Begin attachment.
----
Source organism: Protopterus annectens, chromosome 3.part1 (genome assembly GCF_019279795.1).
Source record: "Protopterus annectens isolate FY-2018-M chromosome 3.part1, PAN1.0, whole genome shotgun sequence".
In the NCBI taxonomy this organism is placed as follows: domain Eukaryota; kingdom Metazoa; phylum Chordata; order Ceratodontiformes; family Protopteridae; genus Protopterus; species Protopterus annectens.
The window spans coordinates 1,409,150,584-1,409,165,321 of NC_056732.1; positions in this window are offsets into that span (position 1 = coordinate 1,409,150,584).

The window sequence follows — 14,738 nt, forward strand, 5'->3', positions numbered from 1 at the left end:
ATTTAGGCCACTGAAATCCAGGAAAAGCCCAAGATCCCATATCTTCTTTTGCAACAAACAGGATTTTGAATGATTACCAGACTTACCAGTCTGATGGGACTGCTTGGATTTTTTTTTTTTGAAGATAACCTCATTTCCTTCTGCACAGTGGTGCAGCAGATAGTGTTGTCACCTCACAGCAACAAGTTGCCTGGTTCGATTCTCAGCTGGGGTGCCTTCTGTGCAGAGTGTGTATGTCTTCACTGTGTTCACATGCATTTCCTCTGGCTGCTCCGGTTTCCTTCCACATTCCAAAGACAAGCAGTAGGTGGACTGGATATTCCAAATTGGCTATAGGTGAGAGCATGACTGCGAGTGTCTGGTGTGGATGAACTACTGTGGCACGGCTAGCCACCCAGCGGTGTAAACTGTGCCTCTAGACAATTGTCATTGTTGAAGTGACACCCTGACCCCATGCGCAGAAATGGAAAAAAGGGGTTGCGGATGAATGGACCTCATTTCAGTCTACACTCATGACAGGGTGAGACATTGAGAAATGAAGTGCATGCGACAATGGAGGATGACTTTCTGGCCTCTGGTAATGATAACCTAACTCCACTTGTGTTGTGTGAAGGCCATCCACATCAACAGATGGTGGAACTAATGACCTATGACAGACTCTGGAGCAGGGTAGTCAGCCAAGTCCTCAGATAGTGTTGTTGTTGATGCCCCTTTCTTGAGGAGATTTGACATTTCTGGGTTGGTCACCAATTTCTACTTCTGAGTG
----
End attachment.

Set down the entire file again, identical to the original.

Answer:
Source organism: Protopterus annectens, chromosome 3.part1 (genome assembly GCF_019279795.1).
Source record: "Protopterus annectens isolate FY-2018-M chromosome 3.part1, PAN1.0, whole genome shotgun sequence".
In the NCBI taxonomy this organism is placed as follows: domain Eukaryota; kingdom Metazoa; phylum Chordata; order Ceratodontiformes; family Protopteridae; genus Protopterus; species Protopterus annectens.
The window spans coordinates 1,409,150,584-1,409,165,321 of NC_056732.1; positions in this window are offsets into that span (position 1 = coordinate 1,409,150,584).

The window sequence follows — 14,738 nt, forward strand, 5'->3', positions numbered from 1 at the left end:
ATTTAGGCCACTGAAATCCAGGAAAAGCCCAAGATCCCATATCTTCTTTTGCAACAAACAGGATTTTGAATGATTACCAGACTTACCAGTCTGATGGGACTGCTTGGATTTTTTTTTTTTGAAGATAACCTCATTTCCTTCTGCACAGTGGTGCAGCAGATAGTGTTGTCACCTCACAGCAACAAGTTGCCTGGTTCGATTCTCAGCTGGGGTGCCTTCTGTGCAGAGTGTGTATGTCTTCACTGTGTTCACATGCATTTCCTCTGGCTGCTCCGGTTTCCTTCCACATTCCAAAGACAAGCAGTAGGTGGACTGGATATTCCAAATTGGCTATAGGTGAGAGCATGACTGCGAGTGTCTGGTGTGGATGAACTACTGTGGCACGGCTAGCCACCCAGCGGTGTAAACTGTGCCTCTAGACAATTGTCATTGTTGAAGTGACACCCTGACCCCATGCGCAGAAATGGAAAAAAGGGGTTGCGGATGAATGGACCTCATTTCAGTCTACACTCATGACAGGGTGAGACATTGAGAAATGAAGTGCATGCGACAATGGAGGATGACTTTCTGGCCTCTGGTAATGATAACCTAACTCCACTTGTGTTGTGTGAAGGCCATCCACATCAACAGATGGTGGAACTAATGACCTATGACAGACTCTGGAGCAGGGTAGTCAGCCAAGTCCTCAGATAGTGTTGTTGTTGATGCCCCTTTCTTGAGGAGATTTGACATTTCTGGGTTGGTCACCAATTTCTACTTCTGAGTG